They show that 2,003,245 people have been recorded for the capital as having had the virus, according to the official statistics which date back to February 11, 2020.
This equates to between one in four and one in five Londoners testing positive out of a population of some nine million.
The real figure is significantly higher, partly as so many people have the disease asymptomatically.
As many as one in 15 people in London are estimated to have had Covid in the week before Christmas, according to a study led by the Office for National Statistics.
The capital, and the wider country, are in a race to get more people boosted, and have their earlier jabs, to counter Covid, with cases having rocketed during the Omicron wave.
Latest figures showed 6,329,323 first doses have been administered in the capital, 5,748,193 second innoculations, and 3,759,684 boosters or third doses for individuals vulnerable to the virus.
A further 16,493 Covid cases were announced for the capital on Sunday, the lowest for nearly a month, further evidence that the Omicron wave may have peaked in the city, though figures are often lower at weekends.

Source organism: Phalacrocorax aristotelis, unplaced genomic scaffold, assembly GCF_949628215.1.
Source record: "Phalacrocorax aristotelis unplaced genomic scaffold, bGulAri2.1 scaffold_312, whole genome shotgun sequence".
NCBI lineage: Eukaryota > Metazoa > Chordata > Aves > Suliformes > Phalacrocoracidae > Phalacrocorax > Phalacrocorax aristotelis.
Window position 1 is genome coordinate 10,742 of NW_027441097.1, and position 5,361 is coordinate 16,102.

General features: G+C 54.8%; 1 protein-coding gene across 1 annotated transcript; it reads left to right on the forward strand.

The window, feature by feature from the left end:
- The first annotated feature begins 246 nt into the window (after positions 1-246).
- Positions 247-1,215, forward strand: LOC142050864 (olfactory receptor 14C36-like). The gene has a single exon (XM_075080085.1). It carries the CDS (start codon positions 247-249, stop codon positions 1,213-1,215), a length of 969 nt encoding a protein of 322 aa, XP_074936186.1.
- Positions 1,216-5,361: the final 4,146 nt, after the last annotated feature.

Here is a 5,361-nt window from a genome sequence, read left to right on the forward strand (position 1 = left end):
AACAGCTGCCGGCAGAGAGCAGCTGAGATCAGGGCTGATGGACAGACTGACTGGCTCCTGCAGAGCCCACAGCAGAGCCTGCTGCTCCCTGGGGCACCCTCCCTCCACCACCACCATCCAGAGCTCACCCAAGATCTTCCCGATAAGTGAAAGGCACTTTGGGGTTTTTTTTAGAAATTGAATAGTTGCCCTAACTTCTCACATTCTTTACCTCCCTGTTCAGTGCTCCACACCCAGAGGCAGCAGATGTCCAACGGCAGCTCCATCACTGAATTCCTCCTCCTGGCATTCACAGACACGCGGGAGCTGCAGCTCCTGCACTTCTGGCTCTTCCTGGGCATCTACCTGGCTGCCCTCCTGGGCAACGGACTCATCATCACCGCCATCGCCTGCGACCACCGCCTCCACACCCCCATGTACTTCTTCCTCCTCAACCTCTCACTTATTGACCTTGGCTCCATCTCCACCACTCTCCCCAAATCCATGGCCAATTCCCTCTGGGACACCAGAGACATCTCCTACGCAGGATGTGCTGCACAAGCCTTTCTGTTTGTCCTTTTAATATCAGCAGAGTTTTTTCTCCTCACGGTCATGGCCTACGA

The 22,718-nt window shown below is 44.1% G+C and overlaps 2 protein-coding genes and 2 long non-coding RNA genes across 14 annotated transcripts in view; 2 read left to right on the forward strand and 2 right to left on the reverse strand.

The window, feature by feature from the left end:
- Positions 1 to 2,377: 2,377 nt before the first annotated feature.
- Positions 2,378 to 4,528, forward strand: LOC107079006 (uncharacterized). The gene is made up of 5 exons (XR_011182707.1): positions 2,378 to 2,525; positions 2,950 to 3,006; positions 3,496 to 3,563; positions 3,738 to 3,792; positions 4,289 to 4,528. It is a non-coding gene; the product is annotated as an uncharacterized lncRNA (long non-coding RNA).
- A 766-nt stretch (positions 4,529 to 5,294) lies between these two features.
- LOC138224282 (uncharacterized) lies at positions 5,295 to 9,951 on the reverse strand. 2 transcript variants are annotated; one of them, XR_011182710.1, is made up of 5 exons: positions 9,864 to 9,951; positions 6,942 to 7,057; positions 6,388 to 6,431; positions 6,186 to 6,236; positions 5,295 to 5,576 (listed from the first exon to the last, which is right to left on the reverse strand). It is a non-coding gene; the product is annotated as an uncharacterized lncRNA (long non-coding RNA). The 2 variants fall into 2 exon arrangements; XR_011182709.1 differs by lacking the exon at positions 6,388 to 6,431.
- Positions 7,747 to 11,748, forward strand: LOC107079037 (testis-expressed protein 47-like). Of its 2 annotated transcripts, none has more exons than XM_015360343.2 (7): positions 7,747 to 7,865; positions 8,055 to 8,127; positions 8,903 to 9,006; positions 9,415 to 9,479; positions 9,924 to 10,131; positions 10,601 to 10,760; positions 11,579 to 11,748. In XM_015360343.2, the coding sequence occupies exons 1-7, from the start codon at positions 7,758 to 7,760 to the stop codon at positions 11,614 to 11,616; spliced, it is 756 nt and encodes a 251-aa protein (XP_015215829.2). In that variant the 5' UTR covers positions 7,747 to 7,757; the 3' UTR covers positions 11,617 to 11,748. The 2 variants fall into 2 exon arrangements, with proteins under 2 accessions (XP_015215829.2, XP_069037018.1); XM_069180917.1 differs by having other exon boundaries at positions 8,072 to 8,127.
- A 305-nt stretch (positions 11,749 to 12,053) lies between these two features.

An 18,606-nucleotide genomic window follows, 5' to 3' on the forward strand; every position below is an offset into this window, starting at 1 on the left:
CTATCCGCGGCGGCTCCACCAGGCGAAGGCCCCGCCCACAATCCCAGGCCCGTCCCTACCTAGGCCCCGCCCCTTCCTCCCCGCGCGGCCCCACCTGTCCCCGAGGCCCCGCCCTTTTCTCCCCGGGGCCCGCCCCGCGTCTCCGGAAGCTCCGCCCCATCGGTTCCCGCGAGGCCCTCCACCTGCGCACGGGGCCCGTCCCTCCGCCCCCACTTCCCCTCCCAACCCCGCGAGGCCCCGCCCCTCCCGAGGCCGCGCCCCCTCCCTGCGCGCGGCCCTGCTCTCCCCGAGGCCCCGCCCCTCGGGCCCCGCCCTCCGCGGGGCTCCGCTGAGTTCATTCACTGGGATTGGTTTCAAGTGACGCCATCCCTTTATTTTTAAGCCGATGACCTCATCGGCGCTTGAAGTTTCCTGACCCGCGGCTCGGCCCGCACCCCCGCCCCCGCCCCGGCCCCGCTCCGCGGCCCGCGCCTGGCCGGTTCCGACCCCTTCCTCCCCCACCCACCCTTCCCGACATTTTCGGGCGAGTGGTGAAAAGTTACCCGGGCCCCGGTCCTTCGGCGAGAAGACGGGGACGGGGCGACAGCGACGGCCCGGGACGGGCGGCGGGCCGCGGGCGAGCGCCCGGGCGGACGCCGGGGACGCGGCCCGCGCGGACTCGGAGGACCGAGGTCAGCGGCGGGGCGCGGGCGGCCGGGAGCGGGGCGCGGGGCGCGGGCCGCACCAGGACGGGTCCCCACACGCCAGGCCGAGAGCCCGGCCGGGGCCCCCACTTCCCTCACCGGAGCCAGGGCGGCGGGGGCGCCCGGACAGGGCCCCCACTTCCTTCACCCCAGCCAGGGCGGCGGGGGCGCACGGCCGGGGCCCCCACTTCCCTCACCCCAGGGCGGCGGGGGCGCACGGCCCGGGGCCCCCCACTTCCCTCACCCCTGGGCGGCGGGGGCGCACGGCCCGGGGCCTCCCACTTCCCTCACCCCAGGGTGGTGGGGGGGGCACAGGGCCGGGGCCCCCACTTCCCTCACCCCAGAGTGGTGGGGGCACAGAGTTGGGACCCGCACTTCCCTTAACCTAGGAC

Health chiefs are urging Londoners to keep following the Plan B restrictions to put further downward pressure on the virus.
Cases are expected to be pushed up by the return to schools but may not reach what is thought to be the peak so far at the end of December.
Confirmed Covid cases are allocated to the person’s area of residence for the Government’s official records.
Public heath chiefs updated from November 16 2020 the way the location of people who test positive or negative for Covid-19 in England was officially recorded.
It now prioritises addresses given at the point of testing over the details registered on a patient’s record in the NHS Digital Patient Demographic Service.
Previously, a number of students whose home addresses were in London, and who were registered with GPs in the capital, were being recorded as Covid cases for the city after testing positive at universities in other parts of the country.
This phenomeon particularly affected boroughs, such as Richmond, where a large proportion of young people go to university.
Some of the two million postive Covid cases recorded for London will also be people who gave an address in the capital for their Covid test but do not necessarily normally live in the city.
The figures do not include reinfections.